This game is a unique take on the Black Dahlia case. For those unaware, the nickname "Black Dahlia" was given to Elizabeth Short, a young woman murdered in 1947. To date, the case remains an unsolved mystery.
More interestingly, however, is the fact that the first half of the game features an alternative take on the notorious Torso murders from Cleveland, Ohio in the 1930s.
The player takes on the role of Jim Pearson, an agent working for the COI, a Federal government agency created just before America entered World War II. The remit of the COI (in the game at least) is to investigate Americans who the Federal government suspects may be spies working for the Nazis.
As anyone will expect, a simple plot soon develops rapidly and the player becomes an investigator rather than a mere "Fed" agent. The investigations take the player right into the heart of World War II and witness some alternative (albeit fictional) insights into the events and motivations behind this disturbing chapter in world history.
Gameplay consists mainly of solving puzzles and interacting with other characters in the game. Whilst it is evident that puzzles have been designed carefully to fit neatly and logically into the storyline there are some that seemingly defy logic. It is recommended that those playing the game for the first time have a walkthrough, strategy guide or at least a hint sheet handy just in case they reach a point where further progression seems too difficult. Those familiar with the developer's previous venture, RIPPER, will understand what to expect as far as the gameplay goes.
Most of the game is rendered in Full Motion Video (FMV), with some computer rendered images for background. Video cut scenes are played when the player interacts with another character. Again, those familiar with the developer's previous venture, RIPPER, will know what to expect.
Just as RIPPER did an excellent job of creating a view of the future (2040s), so too BLACK DAHLIA does an equally excellent job in re-creating the 1940s setting. The gameplay begins in 1941 and runs through 1947.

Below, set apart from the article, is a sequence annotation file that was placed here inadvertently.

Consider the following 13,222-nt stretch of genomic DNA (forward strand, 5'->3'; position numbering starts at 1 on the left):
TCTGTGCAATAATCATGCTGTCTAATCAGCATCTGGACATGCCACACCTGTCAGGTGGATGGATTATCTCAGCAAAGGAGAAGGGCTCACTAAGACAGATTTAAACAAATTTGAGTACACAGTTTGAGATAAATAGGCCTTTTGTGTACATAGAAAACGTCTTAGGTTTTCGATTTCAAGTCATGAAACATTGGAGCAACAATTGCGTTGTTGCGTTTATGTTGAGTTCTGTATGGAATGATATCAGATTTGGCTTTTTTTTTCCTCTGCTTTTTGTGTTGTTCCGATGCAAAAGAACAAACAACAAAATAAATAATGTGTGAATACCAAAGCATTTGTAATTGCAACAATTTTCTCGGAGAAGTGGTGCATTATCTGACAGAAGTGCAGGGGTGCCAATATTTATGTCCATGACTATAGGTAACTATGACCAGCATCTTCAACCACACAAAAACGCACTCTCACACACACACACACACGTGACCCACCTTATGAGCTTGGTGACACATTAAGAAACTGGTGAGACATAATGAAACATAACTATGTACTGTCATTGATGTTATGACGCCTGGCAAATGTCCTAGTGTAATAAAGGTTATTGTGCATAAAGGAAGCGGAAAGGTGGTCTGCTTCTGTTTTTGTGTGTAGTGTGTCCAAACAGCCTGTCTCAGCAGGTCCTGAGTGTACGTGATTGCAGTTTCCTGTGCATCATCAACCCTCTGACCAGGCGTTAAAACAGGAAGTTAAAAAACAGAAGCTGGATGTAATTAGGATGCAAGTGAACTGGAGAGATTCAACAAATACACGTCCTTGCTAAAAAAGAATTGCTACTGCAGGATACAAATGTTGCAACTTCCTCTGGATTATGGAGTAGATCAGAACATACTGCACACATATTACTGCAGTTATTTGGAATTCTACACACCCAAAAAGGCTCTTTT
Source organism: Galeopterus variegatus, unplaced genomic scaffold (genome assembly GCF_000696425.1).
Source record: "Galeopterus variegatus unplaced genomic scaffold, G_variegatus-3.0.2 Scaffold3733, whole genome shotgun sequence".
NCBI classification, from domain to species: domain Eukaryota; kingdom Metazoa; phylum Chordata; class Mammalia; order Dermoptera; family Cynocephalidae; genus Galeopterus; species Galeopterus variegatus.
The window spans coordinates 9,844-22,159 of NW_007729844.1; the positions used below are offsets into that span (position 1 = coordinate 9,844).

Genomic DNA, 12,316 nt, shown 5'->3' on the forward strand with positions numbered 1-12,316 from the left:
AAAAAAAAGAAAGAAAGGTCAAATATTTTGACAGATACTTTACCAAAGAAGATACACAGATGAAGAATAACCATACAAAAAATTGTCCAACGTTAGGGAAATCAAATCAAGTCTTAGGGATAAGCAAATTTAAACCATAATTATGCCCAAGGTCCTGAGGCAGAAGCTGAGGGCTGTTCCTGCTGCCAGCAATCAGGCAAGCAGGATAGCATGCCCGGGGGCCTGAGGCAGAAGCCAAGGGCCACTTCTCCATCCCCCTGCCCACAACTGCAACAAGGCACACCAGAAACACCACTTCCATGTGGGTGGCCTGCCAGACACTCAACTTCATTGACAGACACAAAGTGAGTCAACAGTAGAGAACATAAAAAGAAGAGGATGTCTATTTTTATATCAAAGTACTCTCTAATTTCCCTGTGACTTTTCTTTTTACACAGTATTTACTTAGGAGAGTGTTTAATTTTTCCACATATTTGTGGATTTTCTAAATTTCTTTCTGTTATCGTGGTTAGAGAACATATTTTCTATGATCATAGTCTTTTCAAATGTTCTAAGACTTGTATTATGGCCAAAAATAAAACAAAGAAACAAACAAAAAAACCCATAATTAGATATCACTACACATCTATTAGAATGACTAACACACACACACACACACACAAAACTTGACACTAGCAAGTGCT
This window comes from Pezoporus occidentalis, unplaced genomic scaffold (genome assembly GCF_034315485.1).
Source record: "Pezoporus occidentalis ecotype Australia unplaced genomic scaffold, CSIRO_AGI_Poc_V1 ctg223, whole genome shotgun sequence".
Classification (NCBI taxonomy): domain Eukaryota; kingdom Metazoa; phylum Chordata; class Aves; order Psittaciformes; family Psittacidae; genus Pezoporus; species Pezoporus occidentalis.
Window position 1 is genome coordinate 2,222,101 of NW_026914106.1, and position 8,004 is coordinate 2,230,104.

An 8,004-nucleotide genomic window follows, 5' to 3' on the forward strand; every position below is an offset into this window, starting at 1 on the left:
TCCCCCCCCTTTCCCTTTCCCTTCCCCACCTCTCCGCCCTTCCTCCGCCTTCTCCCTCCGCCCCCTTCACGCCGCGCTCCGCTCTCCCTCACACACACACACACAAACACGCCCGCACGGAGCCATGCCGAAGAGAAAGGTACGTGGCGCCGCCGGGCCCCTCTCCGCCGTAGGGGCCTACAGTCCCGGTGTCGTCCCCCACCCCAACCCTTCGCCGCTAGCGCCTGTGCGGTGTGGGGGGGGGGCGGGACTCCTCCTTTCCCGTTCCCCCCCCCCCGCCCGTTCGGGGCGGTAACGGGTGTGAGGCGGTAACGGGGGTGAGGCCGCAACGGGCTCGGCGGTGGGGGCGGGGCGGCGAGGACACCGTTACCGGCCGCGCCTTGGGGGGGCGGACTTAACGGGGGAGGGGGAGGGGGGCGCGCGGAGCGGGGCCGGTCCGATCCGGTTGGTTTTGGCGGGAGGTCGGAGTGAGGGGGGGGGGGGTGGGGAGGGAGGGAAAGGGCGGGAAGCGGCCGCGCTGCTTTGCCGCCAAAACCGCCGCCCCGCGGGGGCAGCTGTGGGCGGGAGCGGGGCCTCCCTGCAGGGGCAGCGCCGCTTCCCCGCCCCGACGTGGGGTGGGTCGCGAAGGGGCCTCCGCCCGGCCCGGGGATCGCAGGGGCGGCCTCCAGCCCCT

First-rate talent in the form of Dennis Hopper and Teri Garr make the gameplay experience even more enjoyable, despite their characters being not quite as memorable as supporting characters in RIPPER. But it is the superb leading performance by Darren Eliker as the main character, Jim Pearson, that really carries BLACK DAHLIA. Unlike Jake Quinlan in RIPPER, Jim Pearson has a much more overt sense of humour and delivers many great lines with sarcastic wit. As such, his character is easier to connect with.
Special mention should be given to David Whalen, who gives a superb performance as Dick Winslow, a very smarmy FBI agent. He steals every scene he's in and makes those scenes compelling viewing (even for those who do not like the game as a whole).
The game was originally released on 8 CDs and is now long out of print. Fortunately, it can easily be purchased from online auctions and trading websites without paying too much. Hopefully, some company will take advantage of the DVD medium to re-release this game on a single disc.
The game maintains a very good balance of mystery, suspense, tension, action, drama, intrigue and comedy to ensure it obtains a status as a classic of video gaming.
I highly recommend this game to anyone interested in murder mysteries, the developer's previous games, the Indiana Jones franchise or FMV gaming.
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